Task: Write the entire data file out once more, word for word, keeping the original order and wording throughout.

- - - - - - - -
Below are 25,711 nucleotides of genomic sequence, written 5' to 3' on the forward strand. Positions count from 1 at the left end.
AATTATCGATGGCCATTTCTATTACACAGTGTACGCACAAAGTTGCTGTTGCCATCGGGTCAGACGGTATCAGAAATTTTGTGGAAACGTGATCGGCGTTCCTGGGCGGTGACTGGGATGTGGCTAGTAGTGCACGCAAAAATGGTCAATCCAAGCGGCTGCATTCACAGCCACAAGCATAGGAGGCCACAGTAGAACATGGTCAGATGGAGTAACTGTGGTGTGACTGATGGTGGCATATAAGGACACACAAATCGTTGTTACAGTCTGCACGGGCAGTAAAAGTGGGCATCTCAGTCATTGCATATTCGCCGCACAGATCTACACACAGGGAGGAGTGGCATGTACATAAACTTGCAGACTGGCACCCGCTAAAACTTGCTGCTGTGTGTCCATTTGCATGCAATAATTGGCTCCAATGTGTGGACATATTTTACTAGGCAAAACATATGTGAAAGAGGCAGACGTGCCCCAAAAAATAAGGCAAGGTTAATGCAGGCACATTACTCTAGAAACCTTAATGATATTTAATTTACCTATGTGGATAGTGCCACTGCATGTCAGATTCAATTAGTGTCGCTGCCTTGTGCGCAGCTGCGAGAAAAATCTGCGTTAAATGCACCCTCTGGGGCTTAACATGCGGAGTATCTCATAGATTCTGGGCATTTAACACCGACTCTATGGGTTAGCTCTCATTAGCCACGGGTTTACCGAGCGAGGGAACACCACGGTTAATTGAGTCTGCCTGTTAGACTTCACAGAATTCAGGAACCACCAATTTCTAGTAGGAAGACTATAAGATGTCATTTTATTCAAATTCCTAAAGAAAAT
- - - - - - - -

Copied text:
Below are 25,711 nucleotides of genomic sequence, written 5' to 3' on the forward strand. Positions count from 1 at the left end.
AATTATCGATGGCCATTTCTATTACACAGTGTACGCACAAAGTTGCTGTTGCCATCGGGTCAGACGGTATCAGAAATTTTGTGGAAACGTGATCGGCGTTCCTGGGCGGTGACTGGGATGTGGCTAGTAGTGCACGCAAAAATGGTCAATCCAAGCGGCTGCATTCACAGCCACAAGCATAGGAGGCCACAGTAGAACATGGTCAGATGGAGTAACTGTGGTGTGACTGATGGTGGCATATAAGGACACACAAATCGTTGTTACAGTCTGCACGGGCAGTAAAAGTGGGCATCTCAGTCATTGCATATTCGCCGCACAGATCTACACACAGGGAGGAGTGGCATGTACATAAACTTGCAGACTGGCACCCGCTAAAACTTGCTGCTGTGTGTCCATTTGCATGCAATAATTGGCTCCAATGTGTGGACATATTTTACTAGGCAAAACATATGTGAAAGAGGCAGACGTGCCCCAAAAAATAAGGCAAGGTTAATGCAGGCACATTACTCTAGAAACCTTAATGATATTTAATTTACCTATGTGGATAGTGCCACTGCATGTCAGATTCAATTAGTGTCGCTGCCTTGTGCGCAGCTGCGAGAAAAATCTGCGTTAAATGCACCCTCTGGGGCTTAACATGCGGAGTATCTCATAGATTCTGGGCATTTAACACCGACTCTATGGGTTAGCTCTCATTAGCCACGGGTTTACCGAGCGAGGGAACACCACGGTTAATTGAGTCTGCCTGTTAGACTTCACAGAATTCAGGAACCACCAATTTCTAGTAGGAAGACTATAAGATGTCATTTTATTCAAATTCCTAAAGAAAAT